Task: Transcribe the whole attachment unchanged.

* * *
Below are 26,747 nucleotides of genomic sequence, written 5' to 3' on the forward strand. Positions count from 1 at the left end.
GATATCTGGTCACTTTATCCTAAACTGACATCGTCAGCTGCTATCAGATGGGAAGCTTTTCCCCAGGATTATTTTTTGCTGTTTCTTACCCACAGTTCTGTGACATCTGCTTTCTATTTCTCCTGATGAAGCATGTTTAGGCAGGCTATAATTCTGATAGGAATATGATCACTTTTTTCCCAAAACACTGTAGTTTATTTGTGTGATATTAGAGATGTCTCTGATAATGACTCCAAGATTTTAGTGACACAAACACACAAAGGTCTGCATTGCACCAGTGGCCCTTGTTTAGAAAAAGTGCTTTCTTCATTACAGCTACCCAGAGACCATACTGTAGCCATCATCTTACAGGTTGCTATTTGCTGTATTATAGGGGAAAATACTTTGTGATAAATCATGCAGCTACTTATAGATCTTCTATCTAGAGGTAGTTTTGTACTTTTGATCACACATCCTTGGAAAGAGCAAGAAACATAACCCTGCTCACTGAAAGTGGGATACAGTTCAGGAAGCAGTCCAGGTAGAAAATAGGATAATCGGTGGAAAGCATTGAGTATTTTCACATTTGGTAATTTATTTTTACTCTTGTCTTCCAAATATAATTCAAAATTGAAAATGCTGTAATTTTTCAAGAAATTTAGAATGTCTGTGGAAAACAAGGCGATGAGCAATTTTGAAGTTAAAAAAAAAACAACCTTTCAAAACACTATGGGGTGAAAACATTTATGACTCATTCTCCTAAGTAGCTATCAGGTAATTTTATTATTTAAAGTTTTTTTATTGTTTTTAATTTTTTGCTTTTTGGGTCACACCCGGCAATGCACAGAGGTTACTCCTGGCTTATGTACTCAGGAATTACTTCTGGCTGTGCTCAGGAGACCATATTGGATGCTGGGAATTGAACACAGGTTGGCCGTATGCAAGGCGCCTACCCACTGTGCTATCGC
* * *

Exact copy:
Below are 26,747 nucleotides of genomic sequence, written 5' to 3' on the forward strand. Positions count from 1 at the left end.
GATATCTGGTCACTTTATCCTAAACTGACATCGTCAGCTGCTATCAGATGGGAAGCTTTTCCCCAGGATTATTTTTTGCTGTTTCTTACCCACAGTTCTGTGACATCTGCTTTCTATTTCTCCTGATGAAGCATGTTTAGGCAGGCTATAATTCTGATAGGAATATGATCACTTTTTTCCCAAAACACTGTAGTTTATTTGTGTGATATTAGAGATGTCTCTGATAATGACTCCAAGATTTTAGTGACACAAACACACAAAGGTCTGCATTGCACCAGTGGCCCTTGTTTAGAAAAAGTGCTTTCTTCATTACAGCTACCCAGAGACCATACTGTAGCCATCATCTTACAGGTTGCTATTTGCTGTATTATAGGGGAAAATACTTTGTGATAAATCATGCAGCTACTTATAGATCTTCTATCTAGAGGTAGTTTTGTACTTTTGATCACACATCCTTGGAAAGAGCAAGAAACATAACCCTGCTCACTGAAAGTGGGATACAGTTCAGGAAGCAGTCCAGGTAGAAAATAGGATAATCGGTGGAAAGCATTGAGTATTTTCACATTTGGTAATTTATTTTTACTCTTGTCTTCCAAATATAATTCAAAATTGAAAATGCTGTAATTTTTCAAGAAATTTAGAATGTCTGTGGAAAACAAGGCGATGAGCAATTTTGAAGTTAAAAAAAAAACAACCTTTCAAAACACTATGGGGTGAAAACATTTATGACTCATTCTCCTAAGTAGCTATCAGGTAATTTTATTATTTAAAGTTTTTTTATTGTTTTTAATTTTTTGCTTTTTGGGTCACACCCGGCAATGCACAGAGGTTACTCCTGGCTTATGTACTCAGGAATTACTTCTGGCTGTGCTCAGGAGACCATATTGGATGCTGGGAATTGAACACAGGTTGGCCGTATGCAAGGCGCCTACCCACTGTGCTATCGC